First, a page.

The thing with walls is that once they're up, they do most of the work themselves.

It would be exponentially more expensive to continually police every inch of that border 24/7/365 with thousands of humans, dogs, drones, etc, for the length of time that a wall would be up. And you could never stop the large caravans without walls. Tens of thousands of people all rushing the border 24/7 for a few weeks straight.... You'd need a large army to keep that under control.

Another thing about stopping groups like that with just raw manpower is that it would also require huge detainment centers, plus staffing for said buildings, food and clothing for people being held there, and huge teams of immigration officials to deal with such a rush of people.

It's like putting the toothpaste back in the tube, because once you release them they're just going to turn around and rush the border again.

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Hillary is an idiot. When you're a leader you're supposed to see problems in advance, not just notice them afterwards. The only thing that got her this far is her sickening lust for power and her pathological lying.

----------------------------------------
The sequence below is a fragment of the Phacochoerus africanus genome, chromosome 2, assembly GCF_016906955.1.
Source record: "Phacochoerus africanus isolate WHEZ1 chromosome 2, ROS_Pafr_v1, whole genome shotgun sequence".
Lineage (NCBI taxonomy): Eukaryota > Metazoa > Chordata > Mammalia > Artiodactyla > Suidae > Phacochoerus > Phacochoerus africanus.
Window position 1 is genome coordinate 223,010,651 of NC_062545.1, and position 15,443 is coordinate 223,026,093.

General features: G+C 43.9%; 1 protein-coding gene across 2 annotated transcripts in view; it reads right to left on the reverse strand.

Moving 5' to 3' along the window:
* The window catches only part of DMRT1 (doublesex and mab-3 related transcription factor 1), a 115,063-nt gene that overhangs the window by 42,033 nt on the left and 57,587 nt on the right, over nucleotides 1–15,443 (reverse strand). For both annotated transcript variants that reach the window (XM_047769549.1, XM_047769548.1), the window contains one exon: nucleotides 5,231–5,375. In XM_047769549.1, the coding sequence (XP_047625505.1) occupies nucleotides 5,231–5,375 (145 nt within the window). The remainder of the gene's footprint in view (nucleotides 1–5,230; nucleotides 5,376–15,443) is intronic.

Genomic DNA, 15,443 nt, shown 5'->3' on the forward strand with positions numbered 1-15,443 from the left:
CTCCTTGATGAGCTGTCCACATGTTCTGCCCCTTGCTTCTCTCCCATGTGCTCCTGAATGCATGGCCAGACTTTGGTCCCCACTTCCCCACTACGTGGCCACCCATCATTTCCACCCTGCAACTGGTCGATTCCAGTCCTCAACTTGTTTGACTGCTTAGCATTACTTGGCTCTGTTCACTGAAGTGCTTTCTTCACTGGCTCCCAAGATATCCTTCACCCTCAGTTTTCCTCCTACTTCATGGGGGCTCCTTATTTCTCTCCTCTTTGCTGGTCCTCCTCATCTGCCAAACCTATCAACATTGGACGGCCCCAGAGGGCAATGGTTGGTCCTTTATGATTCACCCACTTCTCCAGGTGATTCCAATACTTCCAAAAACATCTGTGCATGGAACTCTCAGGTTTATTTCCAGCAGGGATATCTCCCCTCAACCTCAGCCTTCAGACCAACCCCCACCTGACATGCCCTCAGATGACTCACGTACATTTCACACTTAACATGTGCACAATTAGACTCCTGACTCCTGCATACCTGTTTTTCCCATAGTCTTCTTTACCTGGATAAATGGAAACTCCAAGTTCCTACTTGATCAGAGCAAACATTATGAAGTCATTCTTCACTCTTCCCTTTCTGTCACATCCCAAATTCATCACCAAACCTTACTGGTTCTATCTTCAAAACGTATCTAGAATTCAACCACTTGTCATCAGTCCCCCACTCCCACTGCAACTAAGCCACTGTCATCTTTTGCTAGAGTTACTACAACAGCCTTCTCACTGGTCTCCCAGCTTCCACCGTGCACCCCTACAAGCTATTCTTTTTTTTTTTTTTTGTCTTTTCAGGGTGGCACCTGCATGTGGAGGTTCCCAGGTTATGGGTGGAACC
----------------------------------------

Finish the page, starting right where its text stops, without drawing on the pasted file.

People complain about Trump's comments about crowd size and the weather at his inauguration, those aren't even material facts and they're not lies either. The Benghazi lies were epic and the whole affair showed her complete lack of competence and awareness. She would have been in way over her head if she was elected.

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Some people forget that Obama defeated Clinton for the Democratic nomination in 2008 by hammering the Clinton machine...a rift that still exists today. 

 

Quote

...Mr. Obama and his team were confident that Mrs. Clinton would win and, like much of the country, were shocked when she did not. “I couldn’t shake the feeling that I should have seen it coming,” Mr. Rhodes writes. “Because when you distilled it, stripped out the racism and misogyny, we’d run against Hillary eight years ago with the same message Trump had used: She’s part of a corrupt establishment that can’t be trusted to bring change.